New parts search engine may disrupt conventional parts sourcing

Posted on 2 Apr 2013
An exploded CAD drawing showing the different parts in an assembly. A new search engine will enable quicker sourcing of standard and less common parts from multiple sources

A UK-based, “drag and drop” 3D parts search engine that matches parts to 3D CAD drawings of components claims to be “the democritisation of industrial sourcing”.

The new website, www.3dpartsource.com, which launched last week, receives CAD drawings of parts and finds precise or close matches for those parts.

Users can specify how far they want to source the parts from – a global search will theoretically find matches from suppliers anywhere in the world.

The site’s developer claims the facility could disrupt the traditional, laborious methods of searching for standard parts using catalogues and seeking prices from known suppliers.

“Our search tools are highly disruptive to the conventional and pervasive sourcing process that remains opaque, inefficient, and costly,” said Dr. Seena Rejal, founder of 3Dpartsource.com. Our search tools represent the democratization of industrial sourcing.”

The site provides parts lists but can also help “DIY engineers” to specify their parts more accurately.

When sourcing many components conventionally, a qualified design engineer creates a design using CAD modelling software, updating this via multiple design iterations to work within the constraints of the design and its purpose. The product design is dissected into parts and, once fully tested, derives a final list of parts and perhaps a list of available suppliers.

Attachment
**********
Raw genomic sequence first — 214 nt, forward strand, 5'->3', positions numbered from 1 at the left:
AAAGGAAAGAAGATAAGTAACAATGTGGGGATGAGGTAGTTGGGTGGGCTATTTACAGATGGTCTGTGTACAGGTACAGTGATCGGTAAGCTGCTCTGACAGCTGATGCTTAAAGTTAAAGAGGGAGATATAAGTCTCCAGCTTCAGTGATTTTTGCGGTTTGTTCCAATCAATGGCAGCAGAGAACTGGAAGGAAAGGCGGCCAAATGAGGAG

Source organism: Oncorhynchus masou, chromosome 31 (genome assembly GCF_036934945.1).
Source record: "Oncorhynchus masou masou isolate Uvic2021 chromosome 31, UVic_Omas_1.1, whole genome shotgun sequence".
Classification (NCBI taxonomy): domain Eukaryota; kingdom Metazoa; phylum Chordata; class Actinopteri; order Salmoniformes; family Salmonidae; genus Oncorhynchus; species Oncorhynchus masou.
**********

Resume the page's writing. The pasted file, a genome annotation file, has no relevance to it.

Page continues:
3Dpartsource.com should make the process easier where, it claims, the average “Maker in his garage factory” can produce a list of fully specified parts from a list of approximated or unqualified parts.

Parts created in CAD that are not perfectly specified for the designed product can be dragged into the search engine. The list of parts it matches should provide the designer with parts with physical specifications that fulfil the design intent more accurately.

One or two other parts search engines that use key words, such as 3D Content Central, are available but www.3dpartsource.com is the first to use a visual, shape-based engine.

Dr Rejal added, “This component search engine aims to transform the industrial part sourcing experience. Sourcing – a critical everyday business process – has remained inefficient, time-consuming and costly for generations; a necessary frustration for manufacturers. [Our site] brings technology to bear on the problem, allowing instant and accurate matching of buyers and suppliers.”

http://www.3dpartsource.com/